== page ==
‘For in it is revealed the saving justice of God – a justice based on faith and addressed to faith. As it says in scripture: ‘Anyone who is upright through faith will live’ ‘ (Letter to the Romans 1, 17). When Abraham left his country because of his faith and when he offered Isaac in sacrifice on Mount Moriah, his faith then was different from what it had been at the beginning.
It seems to me that there is an evolution in faith. Gounod was not a person who had the faith of a young person but a person with a profound faith. We must grow and develop, not just with a faith from our mother’s milk but also with deep roots (Hebrews 5,12 and 6, 1-2). God does not rejoice in a stagnant faith, but one that has matured.
Gounod experienced, through real events close to him, the faith of saints who were martyred in Asia and Chosun. By thinking of the MEP martyrs, he expresses in his Solemn Mass the profound feelings for the mission that he himself could not join. I think it is this that explains his wonderful musical expressiveness. I don’t know if it’s because I was interested in the Catholic faithful in Korea but, for me, as a Protestant, I did not know anything about these events and I was completely overwhelmed when I discovered the sacrifices made by French martyrs.
The MEP martyrs
Protestant Christians know that the Protestant church was established in Korea 130 years ago by Horace Grant Underwood (1859-1916) and Henry Gerhard Appenzeller (1858-1902). However, a hundred years earlier, which is 250 years ago now, French missionaries suffered martyrdom, even by decapitation, in the Kingdom of Chosun. In their youth they had renounced a comfortable and wealthy world to take the Gospel to the people of Chosun, who lived in poverty. They suffered hunger and a hostile environment. They were arrested and suffered the death penalty on the spot to protect the faithful of Chosun. As in the days of Stephen’s martyrdom, they manifested the glory and power of God with the believers in Chosun.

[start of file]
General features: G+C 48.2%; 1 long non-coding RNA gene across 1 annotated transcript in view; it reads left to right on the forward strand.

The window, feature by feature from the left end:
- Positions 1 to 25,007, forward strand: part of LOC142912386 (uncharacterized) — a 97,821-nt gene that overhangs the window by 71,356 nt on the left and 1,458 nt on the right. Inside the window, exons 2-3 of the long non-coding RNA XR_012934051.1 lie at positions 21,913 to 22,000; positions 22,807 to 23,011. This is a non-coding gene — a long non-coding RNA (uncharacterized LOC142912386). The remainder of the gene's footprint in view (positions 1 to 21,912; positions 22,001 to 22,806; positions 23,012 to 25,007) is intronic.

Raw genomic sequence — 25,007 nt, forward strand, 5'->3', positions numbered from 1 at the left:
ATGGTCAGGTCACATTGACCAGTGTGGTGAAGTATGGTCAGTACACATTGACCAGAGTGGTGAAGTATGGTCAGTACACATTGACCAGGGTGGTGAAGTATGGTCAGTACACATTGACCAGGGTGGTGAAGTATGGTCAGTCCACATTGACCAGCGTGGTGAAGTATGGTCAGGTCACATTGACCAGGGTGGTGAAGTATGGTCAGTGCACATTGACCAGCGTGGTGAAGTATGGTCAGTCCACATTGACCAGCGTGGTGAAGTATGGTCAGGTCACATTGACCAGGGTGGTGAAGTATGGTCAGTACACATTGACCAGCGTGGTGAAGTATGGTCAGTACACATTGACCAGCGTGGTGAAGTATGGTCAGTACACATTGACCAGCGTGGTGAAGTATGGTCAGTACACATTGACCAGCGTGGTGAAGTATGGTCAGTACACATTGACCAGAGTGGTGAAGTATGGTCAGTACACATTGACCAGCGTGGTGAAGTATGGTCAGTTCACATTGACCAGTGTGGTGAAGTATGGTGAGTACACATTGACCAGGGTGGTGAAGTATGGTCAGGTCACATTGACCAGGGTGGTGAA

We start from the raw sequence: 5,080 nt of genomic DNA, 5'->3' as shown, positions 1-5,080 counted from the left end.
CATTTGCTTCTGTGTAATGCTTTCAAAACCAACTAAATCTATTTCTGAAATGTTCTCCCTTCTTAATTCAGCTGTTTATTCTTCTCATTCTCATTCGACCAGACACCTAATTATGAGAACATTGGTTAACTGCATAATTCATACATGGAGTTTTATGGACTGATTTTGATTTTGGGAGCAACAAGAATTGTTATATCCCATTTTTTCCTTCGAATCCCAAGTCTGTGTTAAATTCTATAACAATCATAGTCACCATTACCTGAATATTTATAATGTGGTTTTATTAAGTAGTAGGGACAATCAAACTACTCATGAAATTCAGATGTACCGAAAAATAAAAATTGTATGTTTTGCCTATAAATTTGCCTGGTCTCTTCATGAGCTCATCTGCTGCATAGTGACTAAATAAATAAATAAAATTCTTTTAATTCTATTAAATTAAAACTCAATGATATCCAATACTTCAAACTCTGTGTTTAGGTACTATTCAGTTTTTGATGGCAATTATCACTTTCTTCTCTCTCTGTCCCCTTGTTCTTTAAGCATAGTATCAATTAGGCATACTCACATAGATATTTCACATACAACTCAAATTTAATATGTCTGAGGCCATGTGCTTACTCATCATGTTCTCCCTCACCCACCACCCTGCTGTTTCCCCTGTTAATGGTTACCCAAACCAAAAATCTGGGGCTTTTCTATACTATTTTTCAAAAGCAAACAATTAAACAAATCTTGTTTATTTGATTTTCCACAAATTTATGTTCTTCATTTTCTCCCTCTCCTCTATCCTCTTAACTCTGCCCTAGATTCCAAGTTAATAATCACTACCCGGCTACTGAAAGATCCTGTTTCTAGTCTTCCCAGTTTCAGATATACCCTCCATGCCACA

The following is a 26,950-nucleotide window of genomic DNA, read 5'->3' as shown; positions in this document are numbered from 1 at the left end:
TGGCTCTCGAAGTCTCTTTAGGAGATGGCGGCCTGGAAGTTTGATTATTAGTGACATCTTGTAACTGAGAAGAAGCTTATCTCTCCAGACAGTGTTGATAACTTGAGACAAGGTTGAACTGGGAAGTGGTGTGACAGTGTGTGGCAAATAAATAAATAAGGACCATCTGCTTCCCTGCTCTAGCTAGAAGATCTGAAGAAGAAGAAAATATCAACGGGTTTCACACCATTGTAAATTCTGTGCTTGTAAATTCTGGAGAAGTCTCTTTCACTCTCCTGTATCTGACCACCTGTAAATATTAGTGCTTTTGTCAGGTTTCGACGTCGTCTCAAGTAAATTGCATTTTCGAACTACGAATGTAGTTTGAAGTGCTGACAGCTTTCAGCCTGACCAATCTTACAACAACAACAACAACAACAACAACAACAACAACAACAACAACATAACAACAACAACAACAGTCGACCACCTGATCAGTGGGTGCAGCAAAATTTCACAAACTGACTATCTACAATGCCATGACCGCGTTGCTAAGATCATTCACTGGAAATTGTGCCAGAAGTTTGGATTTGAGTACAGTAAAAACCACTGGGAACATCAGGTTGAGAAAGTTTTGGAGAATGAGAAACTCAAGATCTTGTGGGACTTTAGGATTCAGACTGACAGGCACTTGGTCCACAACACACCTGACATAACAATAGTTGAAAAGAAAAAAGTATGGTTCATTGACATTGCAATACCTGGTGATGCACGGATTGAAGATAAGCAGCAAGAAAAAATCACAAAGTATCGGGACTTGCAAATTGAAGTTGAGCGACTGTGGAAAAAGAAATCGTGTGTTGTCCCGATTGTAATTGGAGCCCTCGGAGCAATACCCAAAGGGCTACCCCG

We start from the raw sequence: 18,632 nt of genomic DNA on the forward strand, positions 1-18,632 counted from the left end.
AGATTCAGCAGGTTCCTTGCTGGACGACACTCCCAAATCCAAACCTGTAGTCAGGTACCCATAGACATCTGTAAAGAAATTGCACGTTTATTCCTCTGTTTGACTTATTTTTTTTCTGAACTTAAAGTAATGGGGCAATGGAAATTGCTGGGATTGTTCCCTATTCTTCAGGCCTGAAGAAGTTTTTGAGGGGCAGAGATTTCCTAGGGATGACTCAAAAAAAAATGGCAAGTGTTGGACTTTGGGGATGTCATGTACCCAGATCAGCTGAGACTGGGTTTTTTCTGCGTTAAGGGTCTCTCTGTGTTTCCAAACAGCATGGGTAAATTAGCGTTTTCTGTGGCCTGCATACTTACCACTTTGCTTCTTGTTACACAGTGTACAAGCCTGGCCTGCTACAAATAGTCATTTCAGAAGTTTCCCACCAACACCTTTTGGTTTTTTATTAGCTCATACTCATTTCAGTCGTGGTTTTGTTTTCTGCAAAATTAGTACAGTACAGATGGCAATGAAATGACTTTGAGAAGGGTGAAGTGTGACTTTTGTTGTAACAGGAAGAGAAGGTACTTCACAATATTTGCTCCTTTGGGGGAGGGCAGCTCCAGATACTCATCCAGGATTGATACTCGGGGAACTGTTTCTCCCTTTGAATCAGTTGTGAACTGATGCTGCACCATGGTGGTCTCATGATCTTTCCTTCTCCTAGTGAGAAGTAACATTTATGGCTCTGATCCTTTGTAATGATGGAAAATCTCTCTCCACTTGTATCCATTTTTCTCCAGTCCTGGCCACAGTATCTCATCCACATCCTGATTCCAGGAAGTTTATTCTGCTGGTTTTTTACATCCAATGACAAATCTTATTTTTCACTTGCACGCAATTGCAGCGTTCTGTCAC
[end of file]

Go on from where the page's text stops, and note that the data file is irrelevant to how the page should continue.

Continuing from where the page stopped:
The same sincere faith
Today, Korea is economically developed and the Reformed Churches have also undergone rapid development. Because of the blood shed by the martyrs, I think that the Protestant Churches should no longer think of the Catholic Church as a sect. Protestant Churches and the Catholic Church are sister churches that should fulfil their mission as universal churches and, professing the same faith, speak of love and the Gospel of Jesus Christ. I have shared my views with the pastors that I know, many of them are of the same opinion and were amazed to learn about the martyrdom of the French priests who arrived a century before the Protestant missionaries.
After learning about the martyrs through Gounod’s Solemn Mass in honour of St Cecilia, every time I hear this Mass, I remember the sacrifice of the martyred MEP saints in Chosun and the love of God, and I find myself in tears, as I am bathed by emotions that render me speechless.
I have written these lines in all sincerity to thank and to show my respect for the MEP priests who are continuing to proclaim, throughout Asia, the Indian Ocean and also in their centre in Paris, the Gospel and the love of Jesus in the hearts of those martyred saints who preceded them.
Cathy Cheongmi Park, Korean pianist and conductor